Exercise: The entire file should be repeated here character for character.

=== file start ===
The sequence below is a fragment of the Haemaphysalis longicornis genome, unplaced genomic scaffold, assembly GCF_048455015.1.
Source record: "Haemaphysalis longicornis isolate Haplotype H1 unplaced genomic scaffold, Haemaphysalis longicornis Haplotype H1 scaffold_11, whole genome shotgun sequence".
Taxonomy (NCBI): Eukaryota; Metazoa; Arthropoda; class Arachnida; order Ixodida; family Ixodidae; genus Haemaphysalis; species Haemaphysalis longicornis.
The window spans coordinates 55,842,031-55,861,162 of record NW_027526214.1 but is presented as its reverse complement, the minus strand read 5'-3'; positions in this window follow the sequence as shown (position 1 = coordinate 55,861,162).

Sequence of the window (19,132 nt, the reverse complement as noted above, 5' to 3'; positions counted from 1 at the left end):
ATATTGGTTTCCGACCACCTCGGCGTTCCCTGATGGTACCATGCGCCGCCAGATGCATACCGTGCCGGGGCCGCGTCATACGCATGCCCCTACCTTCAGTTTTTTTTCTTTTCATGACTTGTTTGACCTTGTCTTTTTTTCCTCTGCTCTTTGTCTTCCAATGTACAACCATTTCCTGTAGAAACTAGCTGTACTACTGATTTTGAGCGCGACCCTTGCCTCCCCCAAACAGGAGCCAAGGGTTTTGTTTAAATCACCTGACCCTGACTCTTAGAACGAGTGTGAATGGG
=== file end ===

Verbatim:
The sequence below is a fragment of the Haemaphysalis longicornis genome, unplaced genomic scaffold, assembly GCF_048455015.1.
Source record: "Haemaphysalis longicornis isolate Haplotype H1 unplaced genomic scaffold, Haemaphysalis longicornis Haplotype H1 scaffold_11, whole genome shotgun sequence".
Taxonomy (NCBI): Eukaryota; Metazoa; Arthropoda; class Arachnida; order Ixodida; family Ixodidae; genus Haemaphysalis; species Haemaphysalis longicornis.
The window spans coordinates 55,842,031-55,861,162 of record NW_027526214.1 but is presented as its reverse complement, the minus strand read 5'-3'; positions in this window follow the sequence as shown (position 1 = coordinate 55,861,162).

Sequence of the window (19,132 nt, the reverse complement as noted above, 5' to 3'; positions counted from 1 at the left end):
ATATTGGTTTCCGACCACCTCGGCGTTCCCTGATGGTACCATGCGCCGCCAGATGCATACCGTGCCGGGGCCGCGTCATACGCATGCCCCTACCTTCAGTTTTTTTTCTTTTCATGACTTGTTTGACCTTGTCTTTTTTTCCTCTGCTCTTTGTCTTCCAATGTACAACCATTTCCTGTAGAAACTAGCTGTACTACTGATTTTGAGCGCGACCCTTGCCTCCCCCAAACAGGAGCCAAGGGTTTTGTTTAAATCACCTGACCCTGACTCTTAGAACGAGTGTGAATGGG